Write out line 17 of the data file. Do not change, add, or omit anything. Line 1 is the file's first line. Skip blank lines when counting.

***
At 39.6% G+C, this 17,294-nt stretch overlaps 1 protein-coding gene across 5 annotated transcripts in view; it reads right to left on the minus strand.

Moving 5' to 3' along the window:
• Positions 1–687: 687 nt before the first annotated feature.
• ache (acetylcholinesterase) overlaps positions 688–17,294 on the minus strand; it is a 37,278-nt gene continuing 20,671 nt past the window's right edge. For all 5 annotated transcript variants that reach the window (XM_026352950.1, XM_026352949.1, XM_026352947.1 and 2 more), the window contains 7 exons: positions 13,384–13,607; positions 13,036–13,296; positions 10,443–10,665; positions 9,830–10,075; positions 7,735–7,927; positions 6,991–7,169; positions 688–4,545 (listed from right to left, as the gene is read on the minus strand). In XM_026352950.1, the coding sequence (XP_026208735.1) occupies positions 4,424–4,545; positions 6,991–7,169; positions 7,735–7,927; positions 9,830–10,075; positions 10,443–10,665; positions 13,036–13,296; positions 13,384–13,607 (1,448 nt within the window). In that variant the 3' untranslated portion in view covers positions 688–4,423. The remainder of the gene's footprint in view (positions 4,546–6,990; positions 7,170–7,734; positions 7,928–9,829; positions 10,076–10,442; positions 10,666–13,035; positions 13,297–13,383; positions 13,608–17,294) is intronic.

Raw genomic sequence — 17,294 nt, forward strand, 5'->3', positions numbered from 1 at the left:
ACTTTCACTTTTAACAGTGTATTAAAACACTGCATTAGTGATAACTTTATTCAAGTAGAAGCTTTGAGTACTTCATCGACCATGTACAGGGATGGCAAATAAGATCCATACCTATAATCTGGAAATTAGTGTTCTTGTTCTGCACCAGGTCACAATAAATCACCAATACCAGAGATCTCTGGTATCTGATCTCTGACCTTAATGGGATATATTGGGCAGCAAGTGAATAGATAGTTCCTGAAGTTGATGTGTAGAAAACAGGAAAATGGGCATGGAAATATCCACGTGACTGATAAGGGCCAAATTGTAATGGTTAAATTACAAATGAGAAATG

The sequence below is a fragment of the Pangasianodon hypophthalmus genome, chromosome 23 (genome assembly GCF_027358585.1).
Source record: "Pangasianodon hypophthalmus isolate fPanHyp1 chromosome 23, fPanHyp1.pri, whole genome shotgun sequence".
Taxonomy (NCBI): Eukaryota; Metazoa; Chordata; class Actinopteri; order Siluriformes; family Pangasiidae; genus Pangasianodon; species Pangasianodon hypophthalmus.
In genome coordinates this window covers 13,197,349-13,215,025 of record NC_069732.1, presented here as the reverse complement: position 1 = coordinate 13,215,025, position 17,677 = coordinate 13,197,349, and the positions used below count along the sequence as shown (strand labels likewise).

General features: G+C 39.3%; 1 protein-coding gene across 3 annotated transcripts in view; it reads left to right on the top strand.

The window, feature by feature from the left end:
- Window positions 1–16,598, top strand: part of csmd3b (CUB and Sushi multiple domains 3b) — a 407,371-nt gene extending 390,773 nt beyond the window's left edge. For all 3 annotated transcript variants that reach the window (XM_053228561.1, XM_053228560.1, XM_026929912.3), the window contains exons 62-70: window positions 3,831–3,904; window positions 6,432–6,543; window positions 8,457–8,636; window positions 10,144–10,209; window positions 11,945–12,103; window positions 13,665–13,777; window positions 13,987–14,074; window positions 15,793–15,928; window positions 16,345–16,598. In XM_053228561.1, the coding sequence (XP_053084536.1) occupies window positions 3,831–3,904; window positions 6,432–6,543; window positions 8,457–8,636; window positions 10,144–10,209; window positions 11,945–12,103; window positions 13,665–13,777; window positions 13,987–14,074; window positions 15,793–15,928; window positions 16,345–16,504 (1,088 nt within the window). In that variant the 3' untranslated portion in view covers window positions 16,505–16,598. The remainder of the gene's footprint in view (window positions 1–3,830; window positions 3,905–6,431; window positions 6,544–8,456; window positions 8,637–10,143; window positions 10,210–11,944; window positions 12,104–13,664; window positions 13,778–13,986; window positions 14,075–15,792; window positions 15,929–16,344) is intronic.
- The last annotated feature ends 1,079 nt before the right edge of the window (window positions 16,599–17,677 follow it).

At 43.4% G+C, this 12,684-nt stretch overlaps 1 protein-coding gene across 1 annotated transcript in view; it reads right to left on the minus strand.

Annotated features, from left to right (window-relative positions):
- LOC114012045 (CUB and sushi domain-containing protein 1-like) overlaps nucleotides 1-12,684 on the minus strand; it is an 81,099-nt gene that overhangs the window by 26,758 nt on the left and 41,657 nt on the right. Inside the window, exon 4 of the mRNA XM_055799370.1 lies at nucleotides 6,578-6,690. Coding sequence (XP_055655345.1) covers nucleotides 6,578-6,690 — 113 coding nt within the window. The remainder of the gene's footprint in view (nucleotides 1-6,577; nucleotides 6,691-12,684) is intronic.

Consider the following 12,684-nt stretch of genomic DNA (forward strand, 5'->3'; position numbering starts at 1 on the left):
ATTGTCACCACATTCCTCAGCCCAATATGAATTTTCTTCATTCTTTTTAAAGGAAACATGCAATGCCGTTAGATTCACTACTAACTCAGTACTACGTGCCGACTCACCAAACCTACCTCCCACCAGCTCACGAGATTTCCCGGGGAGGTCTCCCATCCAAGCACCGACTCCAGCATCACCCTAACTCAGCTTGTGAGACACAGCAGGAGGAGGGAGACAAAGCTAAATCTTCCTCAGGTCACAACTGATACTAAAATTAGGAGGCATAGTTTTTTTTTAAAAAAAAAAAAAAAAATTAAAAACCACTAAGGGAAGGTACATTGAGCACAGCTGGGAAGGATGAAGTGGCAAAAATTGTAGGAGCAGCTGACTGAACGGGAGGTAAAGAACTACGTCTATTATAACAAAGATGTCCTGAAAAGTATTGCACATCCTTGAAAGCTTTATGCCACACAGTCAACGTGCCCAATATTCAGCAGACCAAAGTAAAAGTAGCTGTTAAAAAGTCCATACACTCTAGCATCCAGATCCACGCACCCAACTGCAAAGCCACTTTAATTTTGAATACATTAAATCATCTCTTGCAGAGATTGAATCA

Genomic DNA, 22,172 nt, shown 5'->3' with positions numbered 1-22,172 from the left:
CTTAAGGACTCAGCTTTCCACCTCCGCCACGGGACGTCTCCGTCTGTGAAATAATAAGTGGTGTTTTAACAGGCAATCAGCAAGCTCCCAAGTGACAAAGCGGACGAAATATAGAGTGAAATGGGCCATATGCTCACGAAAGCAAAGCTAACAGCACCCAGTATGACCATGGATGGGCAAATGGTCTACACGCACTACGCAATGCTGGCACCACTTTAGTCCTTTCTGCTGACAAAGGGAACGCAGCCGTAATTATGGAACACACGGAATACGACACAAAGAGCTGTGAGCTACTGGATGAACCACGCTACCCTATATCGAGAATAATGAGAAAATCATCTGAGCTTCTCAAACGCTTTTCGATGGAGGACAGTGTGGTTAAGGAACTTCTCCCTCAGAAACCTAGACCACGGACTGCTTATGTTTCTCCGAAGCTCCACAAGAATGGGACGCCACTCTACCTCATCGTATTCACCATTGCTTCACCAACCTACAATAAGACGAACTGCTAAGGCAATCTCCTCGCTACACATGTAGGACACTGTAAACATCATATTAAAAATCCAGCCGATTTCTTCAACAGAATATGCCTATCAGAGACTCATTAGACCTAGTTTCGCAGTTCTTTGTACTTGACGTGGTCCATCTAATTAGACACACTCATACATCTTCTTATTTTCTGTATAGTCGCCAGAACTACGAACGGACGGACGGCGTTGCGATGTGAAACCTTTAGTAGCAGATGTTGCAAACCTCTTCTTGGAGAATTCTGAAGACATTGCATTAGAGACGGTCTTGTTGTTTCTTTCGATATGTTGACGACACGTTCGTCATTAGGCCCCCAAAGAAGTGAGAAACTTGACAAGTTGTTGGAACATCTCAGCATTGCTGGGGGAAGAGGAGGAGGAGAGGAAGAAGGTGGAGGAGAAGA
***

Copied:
- LOC114012045 (CUB and sushi domain-containing protein 1-like) overlaps nucleotides 1-12,684 on the minus strand; it is an 81,099-nt gene that overhangs the window by 26,758 nt on the left and 41,657 nt on the right. Inside the window, exon 4 of the mRNA XM_055799370.1 lies at nucleotides 6,578-6,690. Coding sequence (XP_055655345.1) covers nucleotides 6,578-6,690 — 113 coding nt within the window. The remainder of the gene's footprint in view (nucleotides 1-6,577; nucleotides 6,691-12,684) is intronic.